Am J Hum Genet 2021 01 11;108(1):25-35. Epub 2020 Dec 11.

Department of Biostatistics, University of Michigan, Ann Arbor, MI 48109, USA. Electronic address:

Colocalization analysis has emerged as a powerful tool to uncover the overlapping of causal variants responsible for both molecular and complex disease phenotypes. The findings from colocalization analysis yield insights into the molecular pathways of complex diseases. In this paper, we conduct an in-depth investigation of the promise and limitations of the available colocalization analysis approaches. Focusing on variant-level colocalization approaches, we first establish the connections between various existing methods. We proceed to discuss the impacts of various controllable analytical factors and uncontrollable practical factors on outcomes of colocalization analysis through realistic simulations and real data examples. We identify a single analytical factor, the specification of prior enrichment levels, which can lead to severe inflation of false-positive colocalization findings. Meanwhile, the combination of many other analytical and practical factors all lead to diminished power. Consequently, we recommend the following strategies for the best practice of colocalization analysis: (1) estimating prior enrichment level from the observed data and (2) separating fine-mapping and colocalization analysis. Our analysis of 4,091 complex traits and the multi-tissue expression quantitative trait loci (eQTL) data from the GTEx (v.8) suggests that colocalizations of molecular QTLs and causal complex trait associations are widespread. However, only a small proportion can be confidently identified from currently available data due to a lack of power. Our findings set a benchmark for current and future integrative genetic association analysis applications.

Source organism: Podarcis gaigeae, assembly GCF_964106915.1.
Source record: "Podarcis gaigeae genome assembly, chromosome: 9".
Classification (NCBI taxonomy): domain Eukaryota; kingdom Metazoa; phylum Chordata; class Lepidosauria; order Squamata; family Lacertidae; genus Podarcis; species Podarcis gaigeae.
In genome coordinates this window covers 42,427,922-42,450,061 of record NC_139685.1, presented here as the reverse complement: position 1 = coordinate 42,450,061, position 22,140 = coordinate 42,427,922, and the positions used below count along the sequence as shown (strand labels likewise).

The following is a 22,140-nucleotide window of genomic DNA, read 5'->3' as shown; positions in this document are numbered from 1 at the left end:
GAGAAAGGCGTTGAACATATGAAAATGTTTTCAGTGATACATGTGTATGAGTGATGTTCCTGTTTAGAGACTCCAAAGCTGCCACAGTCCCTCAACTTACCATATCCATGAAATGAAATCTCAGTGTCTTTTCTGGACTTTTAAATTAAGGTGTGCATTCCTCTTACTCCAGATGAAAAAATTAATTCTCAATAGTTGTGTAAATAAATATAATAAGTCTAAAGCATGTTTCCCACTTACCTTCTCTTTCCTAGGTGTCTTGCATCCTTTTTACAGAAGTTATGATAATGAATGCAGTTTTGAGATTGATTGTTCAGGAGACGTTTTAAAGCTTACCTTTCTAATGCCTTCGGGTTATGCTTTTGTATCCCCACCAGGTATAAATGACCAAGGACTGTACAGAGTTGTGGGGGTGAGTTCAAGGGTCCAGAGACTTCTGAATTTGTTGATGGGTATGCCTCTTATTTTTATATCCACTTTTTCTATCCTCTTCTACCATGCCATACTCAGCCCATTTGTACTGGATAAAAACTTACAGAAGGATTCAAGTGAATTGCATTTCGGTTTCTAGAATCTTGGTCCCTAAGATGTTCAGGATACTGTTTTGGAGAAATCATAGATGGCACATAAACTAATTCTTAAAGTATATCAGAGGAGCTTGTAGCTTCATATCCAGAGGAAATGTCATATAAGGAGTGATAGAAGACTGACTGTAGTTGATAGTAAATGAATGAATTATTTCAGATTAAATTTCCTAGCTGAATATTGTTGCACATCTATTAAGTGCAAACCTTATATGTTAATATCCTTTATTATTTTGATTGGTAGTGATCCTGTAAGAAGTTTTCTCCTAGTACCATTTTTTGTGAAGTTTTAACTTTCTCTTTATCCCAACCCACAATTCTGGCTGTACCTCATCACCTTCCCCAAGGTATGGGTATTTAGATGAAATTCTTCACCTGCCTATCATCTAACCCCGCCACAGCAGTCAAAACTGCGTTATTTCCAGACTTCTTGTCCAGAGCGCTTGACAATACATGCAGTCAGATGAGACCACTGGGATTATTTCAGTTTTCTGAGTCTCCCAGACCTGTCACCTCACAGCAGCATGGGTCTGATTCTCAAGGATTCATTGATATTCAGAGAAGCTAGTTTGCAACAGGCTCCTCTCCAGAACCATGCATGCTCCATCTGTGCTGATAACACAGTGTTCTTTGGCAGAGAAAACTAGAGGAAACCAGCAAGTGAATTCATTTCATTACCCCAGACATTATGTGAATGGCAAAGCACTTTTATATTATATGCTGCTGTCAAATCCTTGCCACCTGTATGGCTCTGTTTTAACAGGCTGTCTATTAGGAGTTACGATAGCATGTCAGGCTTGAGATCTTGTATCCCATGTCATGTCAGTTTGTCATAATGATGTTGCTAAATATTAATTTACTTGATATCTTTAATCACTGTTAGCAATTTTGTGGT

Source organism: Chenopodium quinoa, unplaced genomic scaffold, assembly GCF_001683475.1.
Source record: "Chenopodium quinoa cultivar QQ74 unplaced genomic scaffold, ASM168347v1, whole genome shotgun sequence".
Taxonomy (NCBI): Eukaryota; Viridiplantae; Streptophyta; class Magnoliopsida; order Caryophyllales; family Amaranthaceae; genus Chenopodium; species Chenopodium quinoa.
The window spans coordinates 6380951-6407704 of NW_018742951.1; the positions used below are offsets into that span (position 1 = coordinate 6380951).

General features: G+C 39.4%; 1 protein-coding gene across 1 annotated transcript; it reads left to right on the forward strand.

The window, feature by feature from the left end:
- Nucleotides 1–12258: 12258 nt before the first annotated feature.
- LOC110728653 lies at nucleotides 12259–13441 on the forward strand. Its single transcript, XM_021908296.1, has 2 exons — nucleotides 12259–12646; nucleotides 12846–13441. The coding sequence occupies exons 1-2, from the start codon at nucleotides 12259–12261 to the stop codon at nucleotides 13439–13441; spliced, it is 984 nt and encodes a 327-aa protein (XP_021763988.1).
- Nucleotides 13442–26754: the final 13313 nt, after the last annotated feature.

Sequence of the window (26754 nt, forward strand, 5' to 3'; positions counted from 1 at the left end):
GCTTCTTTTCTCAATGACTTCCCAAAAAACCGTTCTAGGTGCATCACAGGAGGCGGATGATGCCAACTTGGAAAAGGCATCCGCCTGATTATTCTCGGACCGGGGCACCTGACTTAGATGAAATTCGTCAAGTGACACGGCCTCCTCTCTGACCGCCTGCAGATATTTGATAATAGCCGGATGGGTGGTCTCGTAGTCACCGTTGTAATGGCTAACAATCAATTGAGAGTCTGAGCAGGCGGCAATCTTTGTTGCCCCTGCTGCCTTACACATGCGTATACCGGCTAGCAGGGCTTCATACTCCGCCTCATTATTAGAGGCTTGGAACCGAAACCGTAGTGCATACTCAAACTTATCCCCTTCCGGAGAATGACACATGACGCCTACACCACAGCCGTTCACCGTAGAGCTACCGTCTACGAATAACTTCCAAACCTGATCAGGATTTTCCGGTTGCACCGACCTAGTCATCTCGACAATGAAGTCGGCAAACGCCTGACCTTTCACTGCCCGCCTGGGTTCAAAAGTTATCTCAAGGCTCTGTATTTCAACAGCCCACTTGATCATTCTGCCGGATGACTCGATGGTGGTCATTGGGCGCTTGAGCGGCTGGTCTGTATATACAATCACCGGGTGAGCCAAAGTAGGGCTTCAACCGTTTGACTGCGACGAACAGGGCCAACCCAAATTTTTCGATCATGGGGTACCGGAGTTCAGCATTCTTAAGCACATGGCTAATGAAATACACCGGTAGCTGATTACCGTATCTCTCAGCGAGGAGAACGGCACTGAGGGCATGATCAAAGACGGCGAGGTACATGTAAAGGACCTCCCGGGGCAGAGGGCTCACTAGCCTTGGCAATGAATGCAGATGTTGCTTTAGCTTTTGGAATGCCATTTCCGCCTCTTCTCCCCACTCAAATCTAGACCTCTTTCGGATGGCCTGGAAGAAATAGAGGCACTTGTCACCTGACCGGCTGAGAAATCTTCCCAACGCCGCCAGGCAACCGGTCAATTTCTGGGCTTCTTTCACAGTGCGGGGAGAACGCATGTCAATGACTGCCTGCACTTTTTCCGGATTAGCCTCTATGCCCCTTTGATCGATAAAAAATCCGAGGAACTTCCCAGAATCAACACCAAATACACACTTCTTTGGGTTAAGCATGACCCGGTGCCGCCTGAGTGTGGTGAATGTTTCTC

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http://dx.doi.org/10.1016/j.ajhg.2020.11.012DOI Listing
http://www.ncbi.nlm.nih.gov/pmc/articles/PMC7820626PMC
January 2021

Cell type-specific genetic regulation of gene expression across human tissues.

Science 2020 09;369(6509)

Centre for Genomic Regulation (CRG), The Barcelona Institute for Science and Technology, Barcelona, Catalonia, Spain.

The Genotype-Tissue Expression (GTEx) project has identified expression and splicing quantitative trait loci in cis (QTLs) for the majority of genes across a wide range of human tissues. However, the functional characterization of these QTLs has been limited by the heterogeneous cellular composition of GTEx tissue samples. We mapped interactions between computational estimates of cell type abundance and genotype to identify cell type-interaction QTLs for seven cell types and show that cell type-interaction expression QTLs (eQTLs) provide finer resolution to tissue specificity than bulk tissue cis-eQTLs. Analyses of genetic associations with 87 complex traits show a contribution from cell type-interaction QTLs and enables the discovery of hundreds of previously unidentified colocalized loci that are masked in bulk tissue.